–         Porn people are mostly a nice bunch. Courteous, friendly, patient, they’re like ambassadors for their industry. I think they see civilians as an opportunity to dispel any lingering prejudices that porn is full of depravity  and abuse. I also like to think they’re just being hospitable to outsiders who might feel uncomfortable in this taboo world where people wander around fiddling with their bits and talking about the weather. Perhaps that’s naïve, I don’t know. But they took care to explain all the little quirks and foibles of their business. And, as you’d expect of people who fuck for a living, you can ask them pretty much anything.

–         Before make-up, it’s hard to guess who the talent is and who isn’t, especially on an “all natural” set. And, as is often the way, the makeup girls are as hot, if not hotter than the stars.

–         The only people on set who are a bit cagey are the crew. They often freelance for Hollywood too, and they’d lose those jobs if their porn associations came out. But it’s a fact – the same grips and techs who work on Nickelodeon and Disney are working on Butthole Avenger 14. I’m sure it’s well meaning, to protect kids and so forth. Because one thing they’re strict about at Disney is protecting kids from say, drugs, DUIs and shaving their heads.

– It’s still kind of a big deal to pop your porn set cherry. If I sound a bit blase, it’s because I was prepared somewhat by the orgies and what-have-you I mentioned before. The photographer Esquire assigned for the story, however – not so much. It was a thing to see.

Let me explain that last one.

Tara-Lynn-Foxx

Day one was out in the Valley, on the set of this tame, “couples porn” title that was heavy on the dialogue and light on the filth; more crust than topping; the mildest mustard. And even before we got there, the photographer – let’s call her Gemma – seemed nervous. She called the day asking that we arrive at the same time, “so we can go in together.” Then when we got there, more or less in convoy, she dismissed my outstretched hand and went for a hello hug, as though shaking hands was just too remote and formal for what we were about to experience together.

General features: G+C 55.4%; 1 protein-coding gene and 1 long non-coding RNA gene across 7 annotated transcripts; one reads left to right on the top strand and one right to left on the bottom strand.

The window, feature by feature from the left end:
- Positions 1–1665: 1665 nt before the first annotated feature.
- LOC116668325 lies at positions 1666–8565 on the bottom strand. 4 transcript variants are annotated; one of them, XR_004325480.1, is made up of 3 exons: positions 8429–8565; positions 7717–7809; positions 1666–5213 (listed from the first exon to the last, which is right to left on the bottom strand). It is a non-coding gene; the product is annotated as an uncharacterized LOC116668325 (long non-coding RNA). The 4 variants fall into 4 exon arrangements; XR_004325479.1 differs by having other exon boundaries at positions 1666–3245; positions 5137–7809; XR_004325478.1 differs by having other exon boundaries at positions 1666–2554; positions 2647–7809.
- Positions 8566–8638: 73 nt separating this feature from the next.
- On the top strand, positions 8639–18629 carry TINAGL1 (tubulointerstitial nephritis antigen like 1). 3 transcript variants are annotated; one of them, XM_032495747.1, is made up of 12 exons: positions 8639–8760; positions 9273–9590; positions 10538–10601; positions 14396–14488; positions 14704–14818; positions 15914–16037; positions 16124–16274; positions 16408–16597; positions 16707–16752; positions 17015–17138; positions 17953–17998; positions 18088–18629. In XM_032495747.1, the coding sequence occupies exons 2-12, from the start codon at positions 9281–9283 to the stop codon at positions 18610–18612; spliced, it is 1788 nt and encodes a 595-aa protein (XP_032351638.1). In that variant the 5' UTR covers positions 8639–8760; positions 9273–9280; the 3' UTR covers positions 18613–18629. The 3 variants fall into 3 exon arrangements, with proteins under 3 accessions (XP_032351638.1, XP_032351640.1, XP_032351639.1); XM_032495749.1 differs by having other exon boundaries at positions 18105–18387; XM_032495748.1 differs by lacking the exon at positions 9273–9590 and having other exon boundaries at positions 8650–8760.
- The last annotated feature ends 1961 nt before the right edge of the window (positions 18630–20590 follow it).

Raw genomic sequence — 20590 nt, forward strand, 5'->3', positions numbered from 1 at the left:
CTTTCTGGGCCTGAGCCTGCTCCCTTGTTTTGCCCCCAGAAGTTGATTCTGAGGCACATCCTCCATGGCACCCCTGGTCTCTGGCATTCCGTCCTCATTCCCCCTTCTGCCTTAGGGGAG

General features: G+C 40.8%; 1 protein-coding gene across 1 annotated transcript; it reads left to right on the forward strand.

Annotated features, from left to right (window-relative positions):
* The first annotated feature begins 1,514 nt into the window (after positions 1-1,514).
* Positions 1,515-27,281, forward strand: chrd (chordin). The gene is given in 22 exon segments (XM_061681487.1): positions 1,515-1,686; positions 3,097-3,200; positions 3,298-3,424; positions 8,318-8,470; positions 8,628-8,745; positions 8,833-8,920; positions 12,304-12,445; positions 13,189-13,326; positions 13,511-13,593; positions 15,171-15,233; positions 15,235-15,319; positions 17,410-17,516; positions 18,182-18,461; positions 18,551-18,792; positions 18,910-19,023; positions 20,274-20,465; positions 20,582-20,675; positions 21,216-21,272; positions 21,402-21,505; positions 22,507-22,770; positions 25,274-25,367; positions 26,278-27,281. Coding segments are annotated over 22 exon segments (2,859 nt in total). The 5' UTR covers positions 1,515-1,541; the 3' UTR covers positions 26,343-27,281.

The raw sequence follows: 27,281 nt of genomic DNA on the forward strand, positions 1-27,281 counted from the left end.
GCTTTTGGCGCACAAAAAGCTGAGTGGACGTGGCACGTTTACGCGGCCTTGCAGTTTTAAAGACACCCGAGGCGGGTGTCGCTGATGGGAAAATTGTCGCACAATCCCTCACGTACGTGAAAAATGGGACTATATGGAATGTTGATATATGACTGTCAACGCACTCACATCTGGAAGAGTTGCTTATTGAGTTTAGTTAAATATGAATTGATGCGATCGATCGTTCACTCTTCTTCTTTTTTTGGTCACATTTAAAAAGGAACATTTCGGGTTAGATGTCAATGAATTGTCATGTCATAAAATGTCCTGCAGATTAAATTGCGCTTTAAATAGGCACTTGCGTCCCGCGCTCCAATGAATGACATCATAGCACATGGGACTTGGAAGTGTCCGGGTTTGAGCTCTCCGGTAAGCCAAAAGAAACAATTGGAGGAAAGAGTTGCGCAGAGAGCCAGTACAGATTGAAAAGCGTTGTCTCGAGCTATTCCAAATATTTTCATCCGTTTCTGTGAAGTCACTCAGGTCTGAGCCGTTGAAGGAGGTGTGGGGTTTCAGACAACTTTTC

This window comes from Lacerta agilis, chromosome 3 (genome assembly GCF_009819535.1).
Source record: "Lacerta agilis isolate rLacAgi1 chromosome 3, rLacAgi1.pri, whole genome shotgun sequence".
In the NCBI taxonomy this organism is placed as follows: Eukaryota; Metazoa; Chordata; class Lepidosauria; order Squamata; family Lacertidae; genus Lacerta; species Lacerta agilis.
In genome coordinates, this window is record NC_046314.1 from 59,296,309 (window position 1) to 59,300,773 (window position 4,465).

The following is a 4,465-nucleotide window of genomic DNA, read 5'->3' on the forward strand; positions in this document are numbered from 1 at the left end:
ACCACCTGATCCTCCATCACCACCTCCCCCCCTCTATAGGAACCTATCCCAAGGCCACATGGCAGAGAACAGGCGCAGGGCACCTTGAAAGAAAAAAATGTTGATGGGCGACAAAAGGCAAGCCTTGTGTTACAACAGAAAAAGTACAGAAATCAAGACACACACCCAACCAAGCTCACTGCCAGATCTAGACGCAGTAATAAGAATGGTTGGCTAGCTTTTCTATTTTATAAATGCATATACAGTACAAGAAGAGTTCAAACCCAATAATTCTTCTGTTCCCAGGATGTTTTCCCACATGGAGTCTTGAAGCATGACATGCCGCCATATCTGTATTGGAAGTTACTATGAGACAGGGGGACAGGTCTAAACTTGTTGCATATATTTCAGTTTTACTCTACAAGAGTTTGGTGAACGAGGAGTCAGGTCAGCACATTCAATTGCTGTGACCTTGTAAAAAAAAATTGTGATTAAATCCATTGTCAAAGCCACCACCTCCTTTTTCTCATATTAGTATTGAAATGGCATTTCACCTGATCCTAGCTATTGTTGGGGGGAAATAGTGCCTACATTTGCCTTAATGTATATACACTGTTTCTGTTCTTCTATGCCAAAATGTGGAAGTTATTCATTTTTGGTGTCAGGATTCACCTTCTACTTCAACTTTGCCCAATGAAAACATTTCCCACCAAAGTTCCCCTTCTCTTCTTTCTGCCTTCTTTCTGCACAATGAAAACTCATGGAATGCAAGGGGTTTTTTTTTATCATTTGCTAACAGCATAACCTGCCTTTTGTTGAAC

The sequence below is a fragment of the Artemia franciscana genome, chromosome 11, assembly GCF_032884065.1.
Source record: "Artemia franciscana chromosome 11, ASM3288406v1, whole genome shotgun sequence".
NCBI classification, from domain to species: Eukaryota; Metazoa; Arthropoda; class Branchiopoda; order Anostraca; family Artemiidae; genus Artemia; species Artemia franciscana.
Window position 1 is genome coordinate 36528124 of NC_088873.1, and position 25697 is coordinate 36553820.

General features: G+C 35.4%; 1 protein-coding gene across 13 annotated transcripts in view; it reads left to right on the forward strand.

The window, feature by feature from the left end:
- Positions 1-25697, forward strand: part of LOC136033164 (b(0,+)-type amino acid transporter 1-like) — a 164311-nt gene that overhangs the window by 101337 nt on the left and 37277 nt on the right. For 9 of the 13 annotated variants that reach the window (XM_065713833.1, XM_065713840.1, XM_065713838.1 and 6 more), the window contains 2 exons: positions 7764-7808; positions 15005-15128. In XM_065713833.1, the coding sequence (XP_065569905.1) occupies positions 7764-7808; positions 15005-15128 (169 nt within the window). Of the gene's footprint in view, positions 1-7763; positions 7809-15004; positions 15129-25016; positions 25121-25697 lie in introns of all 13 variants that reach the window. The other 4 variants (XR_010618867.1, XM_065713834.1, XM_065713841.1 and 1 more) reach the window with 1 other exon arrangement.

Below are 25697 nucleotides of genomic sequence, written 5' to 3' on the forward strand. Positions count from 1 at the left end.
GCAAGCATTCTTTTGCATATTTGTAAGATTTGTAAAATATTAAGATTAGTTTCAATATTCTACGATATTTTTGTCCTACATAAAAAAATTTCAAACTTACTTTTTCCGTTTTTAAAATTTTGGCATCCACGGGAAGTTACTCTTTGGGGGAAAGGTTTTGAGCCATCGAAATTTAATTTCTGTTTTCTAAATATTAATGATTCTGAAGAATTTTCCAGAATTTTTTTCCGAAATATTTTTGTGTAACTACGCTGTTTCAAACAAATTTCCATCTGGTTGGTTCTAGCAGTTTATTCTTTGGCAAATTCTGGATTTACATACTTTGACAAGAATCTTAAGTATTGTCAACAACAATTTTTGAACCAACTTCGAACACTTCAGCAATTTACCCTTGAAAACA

She was perfectly nice – a soft-spoken, willowy type from a pretty little neighborhood called Larchmont in the middle of LA. She made pretty fashion pictures with cheekbone girls, the starved elegant ones you see toying with their lentils at Cafe Gratitude, down the street. So she was just a bit thrown by Planet Porn. When I introduced her to James, he told her “you have the most amazing eyes!”, and there was this awkward silence. I think she took it as a full-on invitation to the Bang Bang Club, but I think James was just being nice. And the rest of the day, she didn’t shoot anything, opting to just follow me around as I talked to people.

“Is it OK if I just sit and listen? I’ll be really quiet.”

“Sure, but don’t you want to take pictures or…”

“No that’s fine. I’ll just follow you, as you do your story…”

Photographers never say that shit. It’s usually “this light sucks, let’s go somewhere else”, or “can you stand behind me while you interview” or “oh, can you grab that bag.”

Anyway, I started chatting to these actresses, with Gemma just sitting there nodding, watching the conversation go back and forth like a tennis match. I remember Andy San Dimas saying that she wasn’t into people spitting in her mouth, but in her face was OK – and then she had to go and do a scene or something. Gemma whispered to me: “You’re really good at this! You just ask them questions and don’t judge them!”

Then we learned that the only sex scene of the day was happening in a couple of hours, give or take. Finally! That’s what we came here to shoot after all, a bit of nookie. But then Gemma was outside, on her phone across the street, and when she returned, she was biting her lip. “My brother’s got this screening this evening and I’ve got to go to it. Sorry! I didn’t know the sex was going to be so late in the day…”

And that was the last I heard from her. The next day, her agent called to say “yeah, this isn’t really Gemma’s wheelhouse.”

In other words, the porn freaked her out. Which just goes to show that even though smut is more mundane and extreme than ever in history, it can still shake your cage.

It was a box worth ticking.

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Overheard in Silicon Valley

“Dude, you need to check out Squaggle. It’s a free platform. It’s kind of like Jizznet meets Yumsucky, except it’s in the force optimization space, which is superhot right now.

“Guess who it is. No, guess. It’s the Spazzwire guys out of Berkeley. I know. Couple of guys from MIT who got in early with WangoFlip and cashed out with Yahoo. Now the world’s their lobster.

“Seriously, the valley’s on fire right now bro. The thing to do, if you want to keep tabs, is get on Dogstab and then ping it to the Spackle forum, which is totally crowdsourced by the way, and boom – it tweets you your Squaggle count at any moment. Pretty powerful tool.”

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The Bigotry Bubble

the-bigotry-bubble

Hi there, thanks for coming.